Does 'America First' mean EU defence at last?

Bulletin article
Ian Bond , Sophia Besch
22 November 2016

The election of Donald Trump as the next president of the United States puts European security at risk.

Foreign policy has not been a priority for the president-elect during his election campaign. Some of his statements on international affairs have been contradictory, and since the election he has denied saying some of the things he said before it. So it is hard to guess exactly what Donald Trump will do. But one consistent theme, which predates the presidential campaign, is that he believes America’s partners and allies around the world are taking advantage of the United States. Trump is likely to re-evaluate America’s commitments to international alliances, based on his assessment of the costs and benefits to the US.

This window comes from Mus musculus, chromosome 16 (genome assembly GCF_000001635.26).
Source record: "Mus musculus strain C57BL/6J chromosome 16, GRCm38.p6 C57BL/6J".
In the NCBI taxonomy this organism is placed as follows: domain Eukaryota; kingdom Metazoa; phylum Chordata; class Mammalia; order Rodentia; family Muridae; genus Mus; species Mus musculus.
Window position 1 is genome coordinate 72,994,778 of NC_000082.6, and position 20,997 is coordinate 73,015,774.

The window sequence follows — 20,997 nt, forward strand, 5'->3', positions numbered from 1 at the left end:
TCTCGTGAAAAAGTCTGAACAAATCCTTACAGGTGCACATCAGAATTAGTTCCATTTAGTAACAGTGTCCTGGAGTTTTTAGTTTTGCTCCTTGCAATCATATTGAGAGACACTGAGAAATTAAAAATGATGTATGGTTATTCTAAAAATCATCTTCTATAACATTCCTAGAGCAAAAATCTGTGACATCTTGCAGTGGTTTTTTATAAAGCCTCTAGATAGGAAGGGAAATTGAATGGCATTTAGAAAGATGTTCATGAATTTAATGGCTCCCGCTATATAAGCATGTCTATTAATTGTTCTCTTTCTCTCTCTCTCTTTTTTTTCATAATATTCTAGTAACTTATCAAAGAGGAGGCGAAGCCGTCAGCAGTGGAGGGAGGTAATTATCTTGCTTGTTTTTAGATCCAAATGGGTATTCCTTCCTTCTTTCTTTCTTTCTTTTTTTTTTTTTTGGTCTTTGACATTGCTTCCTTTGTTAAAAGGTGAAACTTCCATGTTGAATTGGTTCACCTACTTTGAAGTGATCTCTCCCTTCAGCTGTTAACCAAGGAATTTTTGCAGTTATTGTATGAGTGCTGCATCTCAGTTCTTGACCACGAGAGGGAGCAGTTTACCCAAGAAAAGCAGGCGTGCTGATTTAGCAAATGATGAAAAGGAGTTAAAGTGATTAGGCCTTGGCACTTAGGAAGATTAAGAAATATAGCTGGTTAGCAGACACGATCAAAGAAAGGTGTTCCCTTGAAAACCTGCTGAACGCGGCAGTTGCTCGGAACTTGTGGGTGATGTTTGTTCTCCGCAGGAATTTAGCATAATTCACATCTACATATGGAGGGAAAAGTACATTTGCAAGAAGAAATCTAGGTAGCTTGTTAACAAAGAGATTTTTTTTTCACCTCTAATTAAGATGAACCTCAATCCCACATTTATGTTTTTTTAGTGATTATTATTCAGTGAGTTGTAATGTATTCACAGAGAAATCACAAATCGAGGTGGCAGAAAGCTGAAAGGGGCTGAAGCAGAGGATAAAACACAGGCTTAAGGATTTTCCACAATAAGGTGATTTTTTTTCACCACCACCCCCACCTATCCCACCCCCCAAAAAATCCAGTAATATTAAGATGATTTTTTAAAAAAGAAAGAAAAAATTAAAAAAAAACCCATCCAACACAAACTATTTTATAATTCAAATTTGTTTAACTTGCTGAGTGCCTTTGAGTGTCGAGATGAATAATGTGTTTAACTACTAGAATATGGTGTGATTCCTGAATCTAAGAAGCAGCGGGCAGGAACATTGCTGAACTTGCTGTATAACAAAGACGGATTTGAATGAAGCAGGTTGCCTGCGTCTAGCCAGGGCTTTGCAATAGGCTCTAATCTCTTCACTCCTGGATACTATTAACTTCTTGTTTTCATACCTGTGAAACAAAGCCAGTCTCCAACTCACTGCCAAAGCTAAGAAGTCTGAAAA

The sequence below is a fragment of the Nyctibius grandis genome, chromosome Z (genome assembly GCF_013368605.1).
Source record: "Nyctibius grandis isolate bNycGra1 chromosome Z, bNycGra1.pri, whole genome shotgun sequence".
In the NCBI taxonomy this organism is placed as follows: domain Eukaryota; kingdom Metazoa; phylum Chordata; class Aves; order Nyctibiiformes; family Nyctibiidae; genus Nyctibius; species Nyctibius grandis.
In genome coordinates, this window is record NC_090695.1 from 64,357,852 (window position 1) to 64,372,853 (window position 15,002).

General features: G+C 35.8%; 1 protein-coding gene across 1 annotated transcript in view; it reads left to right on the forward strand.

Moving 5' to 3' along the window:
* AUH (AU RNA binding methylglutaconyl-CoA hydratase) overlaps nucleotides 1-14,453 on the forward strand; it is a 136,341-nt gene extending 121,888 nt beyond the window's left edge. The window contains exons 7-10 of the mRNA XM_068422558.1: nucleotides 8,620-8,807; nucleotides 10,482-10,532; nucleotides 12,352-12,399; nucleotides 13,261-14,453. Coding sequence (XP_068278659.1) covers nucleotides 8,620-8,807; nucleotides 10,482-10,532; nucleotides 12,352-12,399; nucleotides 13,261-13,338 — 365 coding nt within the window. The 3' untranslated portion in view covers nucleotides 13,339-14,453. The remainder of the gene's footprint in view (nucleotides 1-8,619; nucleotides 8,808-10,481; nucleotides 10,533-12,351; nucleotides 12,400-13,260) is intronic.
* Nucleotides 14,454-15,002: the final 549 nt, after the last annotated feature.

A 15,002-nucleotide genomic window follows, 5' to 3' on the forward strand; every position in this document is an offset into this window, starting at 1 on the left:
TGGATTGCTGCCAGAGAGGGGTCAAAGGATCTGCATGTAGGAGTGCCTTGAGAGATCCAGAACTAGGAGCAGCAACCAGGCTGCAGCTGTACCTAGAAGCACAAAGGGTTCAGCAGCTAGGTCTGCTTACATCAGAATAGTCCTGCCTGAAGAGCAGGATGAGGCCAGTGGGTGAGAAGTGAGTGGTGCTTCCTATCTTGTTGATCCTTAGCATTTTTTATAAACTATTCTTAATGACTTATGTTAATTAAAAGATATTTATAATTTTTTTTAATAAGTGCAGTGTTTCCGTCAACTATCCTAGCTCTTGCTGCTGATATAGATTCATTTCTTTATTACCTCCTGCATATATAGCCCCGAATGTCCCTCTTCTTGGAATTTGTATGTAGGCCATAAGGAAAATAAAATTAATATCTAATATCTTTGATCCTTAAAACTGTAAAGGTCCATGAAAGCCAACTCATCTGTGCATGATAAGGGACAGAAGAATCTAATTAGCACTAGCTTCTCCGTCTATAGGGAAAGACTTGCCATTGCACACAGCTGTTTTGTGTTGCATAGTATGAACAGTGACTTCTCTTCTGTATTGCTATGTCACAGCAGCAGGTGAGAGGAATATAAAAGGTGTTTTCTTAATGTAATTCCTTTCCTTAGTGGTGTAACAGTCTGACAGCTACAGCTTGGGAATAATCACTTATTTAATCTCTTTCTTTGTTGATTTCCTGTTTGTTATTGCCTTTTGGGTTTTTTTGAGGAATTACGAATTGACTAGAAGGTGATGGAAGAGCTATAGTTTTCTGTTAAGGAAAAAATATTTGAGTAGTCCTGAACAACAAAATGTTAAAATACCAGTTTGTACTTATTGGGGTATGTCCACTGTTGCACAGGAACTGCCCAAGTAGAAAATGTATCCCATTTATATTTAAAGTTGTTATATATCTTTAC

Previous US presidents have also wanted other countries and international organisations to take on more responsibility for global problems. The US currently accounts for 70 per cent of defence spending by NATO member-states. President Barack Obama called on European allies to step up their contributions to NATO, and European leaders were expecting Hillary Clinton to re-emphasise the need for Europe to spend at least 2 per cent of GDP on defence. But since the Second World War, no US president has questioned the basic idea that European security, and thus NATO membership, was firmly in America’s national interest.